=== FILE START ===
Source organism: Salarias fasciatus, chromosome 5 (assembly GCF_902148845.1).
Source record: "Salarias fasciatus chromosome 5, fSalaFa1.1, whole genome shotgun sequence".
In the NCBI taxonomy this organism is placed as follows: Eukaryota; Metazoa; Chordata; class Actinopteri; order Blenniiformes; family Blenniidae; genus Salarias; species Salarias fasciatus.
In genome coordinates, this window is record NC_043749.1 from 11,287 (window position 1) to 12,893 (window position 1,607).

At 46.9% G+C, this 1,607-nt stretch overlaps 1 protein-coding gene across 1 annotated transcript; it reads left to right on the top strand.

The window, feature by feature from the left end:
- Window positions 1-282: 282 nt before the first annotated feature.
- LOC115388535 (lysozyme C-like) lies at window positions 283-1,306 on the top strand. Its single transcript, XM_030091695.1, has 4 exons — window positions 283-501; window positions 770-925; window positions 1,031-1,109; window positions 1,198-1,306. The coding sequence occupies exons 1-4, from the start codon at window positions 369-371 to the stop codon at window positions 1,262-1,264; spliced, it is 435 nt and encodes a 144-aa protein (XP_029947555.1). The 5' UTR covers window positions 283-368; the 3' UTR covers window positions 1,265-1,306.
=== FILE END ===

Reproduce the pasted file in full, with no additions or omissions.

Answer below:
Source organism: Salarias fasciatus, chromosome 5 (assembly GCF_902148845.1).
Source record: "Salarias fasciatus chromosome 5, fSalaFa1.1, whole genome shotgun sequence".
In the NCBI taxonomy this organism is placed as follows: Eukaryota; Metazoa; Chordata; class Actinopteri; order Blenniiformes; family Blenniidae; genus Salarias; species Salarias fasciatus.
In genome coordinates, this window is record NC_043749.1 from 11,287 (window position 1) to 12,893 (window position 1,607).

At 46.9% G+C, this 1,607-nt stretch overlaps 1 protein-coding gene across 1 annotated transcript; it reads left to right on the top strand.

The window, feature by feature from the left end:
- Window positions 1-282: 282 nt before the first annotated feature.
- LOC115388535 (lysozyme C-like) lies at window positions 283-1,306 on the top strand. Its single transcript, XM_030091695.1, has 4 exons — window positions 283-501; window positions 770-925; window positions 1,031-1,109; window positions 1,198-1,306. The coding sequence occupies exons 1-4, from the start codon at window positions 369-371 to the stop codon at window positions 1,262-1,264; spliced, it is 435 nt and encodes a 144-aa protein (XP_029947555.1). The 5' UTR covers window positions 283-368; the 3' UTR covers window positions 1,265-1,306.